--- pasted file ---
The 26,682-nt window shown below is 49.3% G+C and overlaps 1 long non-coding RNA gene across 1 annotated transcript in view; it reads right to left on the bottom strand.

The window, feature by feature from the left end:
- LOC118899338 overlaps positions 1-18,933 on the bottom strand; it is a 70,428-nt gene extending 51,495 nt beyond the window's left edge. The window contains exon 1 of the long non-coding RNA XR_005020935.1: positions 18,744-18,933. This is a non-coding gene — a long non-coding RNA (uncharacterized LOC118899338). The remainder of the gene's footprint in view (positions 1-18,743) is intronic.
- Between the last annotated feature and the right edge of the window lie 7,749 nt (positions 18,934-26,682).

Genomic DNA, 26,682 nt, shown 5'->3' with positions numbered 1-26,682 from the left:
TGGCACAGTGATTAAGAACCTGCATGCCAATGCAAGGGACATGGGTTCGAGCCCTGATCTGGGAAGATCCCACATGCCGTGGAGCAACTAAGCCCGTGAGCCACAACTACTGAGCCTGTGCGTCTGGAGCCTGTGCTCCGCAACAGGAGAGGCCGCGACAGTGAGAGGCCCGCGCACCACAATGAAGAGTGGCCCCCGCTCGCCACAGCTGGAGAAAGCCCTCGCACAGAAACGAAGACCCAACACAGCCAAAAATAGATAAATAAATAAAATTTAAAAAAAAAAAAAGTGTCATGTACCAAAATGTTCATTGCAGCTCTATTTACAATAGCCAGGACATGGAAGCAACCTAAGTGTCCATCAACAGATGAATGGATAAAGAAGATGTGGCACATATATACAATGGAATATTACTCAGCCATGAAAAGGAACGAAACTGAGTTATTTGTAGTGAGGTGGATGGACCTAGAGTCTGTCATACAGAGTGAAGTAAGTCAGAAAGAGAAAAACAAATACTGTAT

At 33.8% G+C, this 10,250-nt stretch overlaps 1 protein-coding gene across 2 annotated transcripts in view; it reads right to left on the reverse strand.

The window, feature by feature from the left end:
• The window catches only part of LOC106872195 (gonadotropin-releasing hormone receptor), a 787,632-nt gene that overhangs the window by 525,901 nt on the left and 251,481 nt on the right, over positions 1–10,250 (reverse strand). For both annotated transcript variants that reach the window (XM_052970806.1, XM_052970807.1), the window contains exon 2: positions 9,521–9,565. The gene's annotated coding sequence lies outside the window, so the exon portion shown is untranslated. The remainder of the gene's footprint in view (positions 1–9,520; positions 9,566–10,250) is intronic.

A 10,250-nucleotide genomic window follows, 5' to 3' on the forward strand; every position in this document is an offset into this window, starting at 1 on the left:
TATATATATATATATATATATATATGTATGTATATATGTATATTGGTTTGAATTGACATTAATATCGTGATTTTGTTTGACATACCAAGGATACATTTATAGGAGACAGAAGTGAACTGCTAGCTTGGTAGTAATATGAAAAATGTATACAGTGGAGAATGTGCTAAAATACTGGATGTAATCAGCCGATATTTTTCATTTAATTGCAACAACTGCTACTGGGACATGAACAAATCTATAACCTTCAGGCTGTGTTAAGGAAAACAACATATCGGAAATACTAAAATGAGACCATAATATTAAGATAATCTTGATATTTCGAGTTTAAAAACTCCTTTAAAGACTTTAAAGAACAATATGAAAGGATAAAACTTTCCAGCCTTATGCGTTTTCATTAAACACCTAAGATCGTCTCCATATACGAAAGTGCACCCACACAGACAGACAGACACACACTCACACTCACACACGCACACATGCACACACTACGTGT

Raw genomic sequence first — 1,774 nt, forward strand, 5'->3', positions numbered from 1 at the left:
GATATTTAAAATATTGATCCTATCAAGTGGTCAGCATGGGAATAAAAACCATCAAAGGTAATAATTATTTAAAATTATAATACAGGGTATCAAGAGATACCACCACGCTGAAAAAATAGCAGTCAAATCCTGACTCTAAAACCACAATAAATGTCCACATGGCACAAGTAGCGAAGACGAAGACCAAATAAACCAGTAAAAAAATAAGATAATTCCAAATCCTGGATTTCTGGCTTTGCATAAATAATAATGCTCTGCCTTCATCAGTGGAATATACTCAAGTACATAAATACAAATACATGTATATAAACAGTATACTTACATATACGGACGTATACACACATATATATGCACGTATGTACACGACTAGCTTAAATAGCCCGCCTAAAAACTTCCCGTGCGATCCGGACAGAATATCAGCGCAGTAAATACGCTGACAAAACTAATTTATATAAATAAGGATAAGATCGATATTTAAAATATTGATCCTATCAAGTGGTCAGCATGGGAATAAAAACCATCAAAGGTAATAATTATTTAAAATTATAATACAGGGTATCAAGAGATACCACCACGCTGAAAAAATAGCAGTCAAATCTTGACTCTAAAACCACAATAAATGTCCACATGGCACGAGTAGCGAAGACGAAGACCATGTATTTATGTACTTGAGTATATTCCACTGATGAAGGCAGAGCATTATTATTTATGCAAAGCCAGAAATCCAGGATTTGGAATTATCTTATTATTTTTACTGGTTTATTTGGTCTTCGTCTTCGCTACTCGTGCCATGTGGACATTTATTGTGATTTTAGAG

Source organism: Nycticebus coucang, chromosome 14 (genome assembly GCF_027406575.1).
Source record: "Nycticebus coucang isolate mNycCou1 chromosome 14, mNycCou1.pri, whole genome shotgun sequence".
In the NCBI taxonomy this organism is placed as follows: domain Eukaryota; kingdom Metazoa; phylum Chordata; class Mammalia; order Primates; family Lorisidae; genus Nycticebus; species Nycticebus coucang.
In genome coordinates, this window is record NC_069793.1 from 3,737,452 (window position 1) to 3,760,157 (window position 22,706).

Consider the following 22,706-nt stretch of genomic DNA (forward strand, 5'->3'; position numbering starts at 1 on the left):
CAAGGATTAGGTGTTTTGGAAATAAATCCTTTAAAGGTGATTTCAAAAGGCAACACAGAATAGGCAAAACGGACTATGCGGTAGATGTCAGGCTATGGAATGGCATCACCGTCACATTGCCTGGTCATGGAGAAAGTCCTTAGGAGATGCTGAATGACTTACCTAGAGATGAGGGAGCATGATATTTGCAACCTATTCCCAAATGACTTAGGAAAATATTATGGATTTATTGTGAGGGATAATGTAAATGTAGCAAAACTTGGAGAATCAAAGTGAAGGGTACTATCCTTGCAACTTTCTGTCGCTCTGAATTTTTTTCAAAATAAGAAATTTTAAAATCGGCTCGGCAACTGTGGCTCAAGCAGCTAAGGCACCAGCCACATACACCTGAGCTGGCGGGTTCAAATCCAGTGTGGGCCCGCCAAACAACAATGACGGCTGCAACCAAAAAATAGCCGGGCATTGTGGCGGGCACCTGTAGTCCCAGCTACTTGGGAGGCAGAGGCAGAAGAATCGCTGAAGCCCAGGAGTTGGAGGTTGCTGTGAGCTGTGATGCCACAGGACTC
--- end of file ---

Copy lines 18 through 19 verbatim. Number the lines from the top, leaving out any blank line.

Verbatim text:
Consider the following 22,706-nt stretch of genomic DNA (forward strand, 5'->3'; position numbering starts at 1 on the left):
CAAGGATTAGGTGTTTTGGAAATAAATCCTTTAAAGGTGATTTCAAAAGGCAACACAGAATAGGCAAAACGGACTATGCGGTAGATGTCAGGCTATGGAATGGCATCACCGTCACATTGCCTGGTCATGGAGAAAGTCCTTAGGAGATGCTGAATGACTTACCTAGAGATGAGGGAGCATGATATTTGCAACCTATTCCCAAATGACTTAGGAAAATATTATGGATTTATTGTGAGGGATAATGTAAATGTAGCAAAACTTGGAGAATCAAAGTGAAGGGTACTATCCTTGCAACTTTCTGTCGCTCTGAATTTTTTTCAAAATAAGAAATTTTAAAATCGGCTCGGCAACTGTGGCTCAAGCAGCTAAGGCACCAGCCACATACACCTGAGCTGGCGGGTTCAAATCCAGTGTGGGCCCGCCAAACAACAATGACGGCTGCAACCAAAAAATAGCCGGGCATTGTGGCGGGCACCTGTAGTCCCAGCTACTTGGGAGGCAGAGGCAGAAGAATCGCTGAAGCCCAGGAGTTGGAGGTTGCTGTGAGCTGTGATGCCACAGGACTC